I will therefore content myself with listing the sites that we went to see, sometimes in a gust of wind between two showers.
The ports of Saint Goustan and Bono
In the Gulf of Morbihan, picturesque little ports, do you want some! Among the most charming, I cite the port of Saint Goustan in Auray as well as that of Bono.
To make the most of your visit, I recommend that you go there at high tide…
The port of Baden and the tip of Toulvern
The south of the village of Baden is full of points and small coves overlooking the Gulf of Morbihan.
The port of Larmor Baden is interesting to see, not for the port itself but more for its panorama on the gulf and the possibility of reaching the island of Berder on foot at low tide.
The tip of Arradon
Going up along the gulf towards Vannes, a short stop is needed at the tip of Arradon. Here it is a bit the end of the world with this dike that sinks into the sea and its direct view of the Île aux Moines just in front of us.
Personally, and I am not saying that at all because it is one of the rare moments in which we had the sun, I found this magnificent place with a lot of charm and not very touristy (at least that day ).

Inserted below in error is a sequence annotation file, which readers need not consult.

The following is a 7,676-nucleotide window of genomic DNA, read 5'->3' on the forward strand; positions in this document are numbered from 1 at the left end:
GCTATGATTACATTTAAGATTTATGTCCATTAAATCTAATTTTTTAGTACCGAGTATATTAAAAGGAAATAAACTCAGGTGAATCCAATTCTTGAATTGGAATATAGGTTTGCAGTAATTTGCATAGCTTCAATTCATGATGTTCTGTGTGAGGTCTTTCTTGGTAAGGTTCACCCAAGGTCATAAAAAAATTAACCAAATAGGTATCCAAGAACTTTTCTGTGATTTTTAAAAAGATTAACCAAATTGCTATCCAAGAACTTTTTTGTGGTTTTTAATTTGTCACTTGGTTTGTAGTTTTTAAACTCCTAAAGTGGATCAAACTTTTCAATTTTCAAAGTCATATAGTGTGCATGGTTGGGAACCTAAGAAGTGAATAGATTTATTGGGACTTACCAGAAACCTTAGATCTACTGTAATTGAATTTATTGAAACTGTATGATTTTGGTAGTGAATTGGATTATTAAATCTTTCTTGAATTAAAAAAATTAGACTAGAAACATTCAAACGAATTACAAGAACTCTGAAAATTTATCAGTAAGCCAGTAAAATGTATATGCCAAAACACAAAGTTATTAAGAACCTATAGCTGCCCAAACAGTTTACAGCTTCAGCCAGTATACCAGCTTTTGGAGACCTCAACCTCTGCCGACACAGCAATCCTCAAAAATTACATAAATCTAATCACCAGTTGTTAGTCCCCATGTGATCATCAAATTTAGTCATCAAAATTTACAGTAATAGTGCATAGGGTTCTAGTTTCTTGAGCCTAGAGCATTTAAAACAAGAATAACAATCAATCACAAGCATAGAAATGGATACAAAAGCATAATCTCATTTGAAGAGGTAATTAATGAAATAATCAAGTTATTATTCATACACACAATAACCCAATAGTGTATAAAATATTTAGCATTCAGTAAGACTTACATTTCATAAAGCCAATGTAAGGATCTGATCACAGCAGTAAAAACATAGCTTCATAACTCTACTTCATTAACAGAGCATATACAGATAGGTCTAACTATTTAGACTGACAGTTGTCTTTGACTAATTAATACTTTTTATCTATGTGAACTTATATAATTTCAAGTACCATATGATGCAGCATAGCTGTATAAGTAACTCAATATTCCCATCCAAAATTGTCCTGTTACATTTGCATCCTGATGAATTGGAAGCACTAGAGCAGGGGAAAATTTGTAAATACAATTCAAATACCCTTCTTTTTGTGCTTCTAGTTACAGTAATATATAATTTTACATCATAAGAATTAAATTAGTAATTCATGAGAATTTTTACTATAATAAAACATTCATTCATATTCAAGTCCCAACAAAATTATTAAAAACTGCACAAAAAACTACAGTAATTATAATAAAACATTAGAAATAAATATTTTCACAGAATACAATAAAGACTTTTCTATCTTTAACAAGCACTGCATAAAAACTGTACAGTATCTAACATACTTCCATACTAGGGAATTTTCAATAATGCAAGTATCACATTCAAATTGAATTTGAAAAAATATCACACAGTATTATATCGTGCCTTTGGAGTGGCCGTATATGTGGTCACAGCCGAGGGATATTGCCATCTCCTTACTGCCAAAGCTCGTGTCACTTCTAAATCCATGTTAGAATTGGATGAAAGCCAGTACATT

The Rhuys peninsula
The Rhuys peninsula is this large strip of land which closes the Gulf of Morbihan to the south of Vannes.
I was so disappointed that the weather was not nice that day, because to see the photos and the feedback on this region of Morbihan, it would seem that it was The Place To Be. Indeed, with on one side the view of the gulf and the small turquoise coves and on the other the ocean, it is in my opinion the ideal place to enjoy Brittany. On the other hand, except to like the very touristy atmosphere, I advise against the port of Crouesty, much too populated for my taste.
In addition to the different points located at the end of the peninsula, I advise you to visit the castle of Suscino, magnificent medieval heritage of the Dukes of Brittany, the salt marshes of Sarzeau or Lasné and to feast on the one of the many fishponds along the Gulf. If you like to observe birds, you will undoubtedly have the opportunity to see them in the various ornithological reserves present here.
To end this article on the must-see sites to visit in Morbihan, I have of course saved the best for last!
The city of Vannes is a real nugget and knew how to charm me with its castle and its medieval historic center. If you liked Josselin and Rochefort en Terre, Vannes is the same thing but in an x-size model!
It takes a short half-day to stroll through the streets and tour the main sights.
Do you know Morbihan? Do you have other interesting sites to share?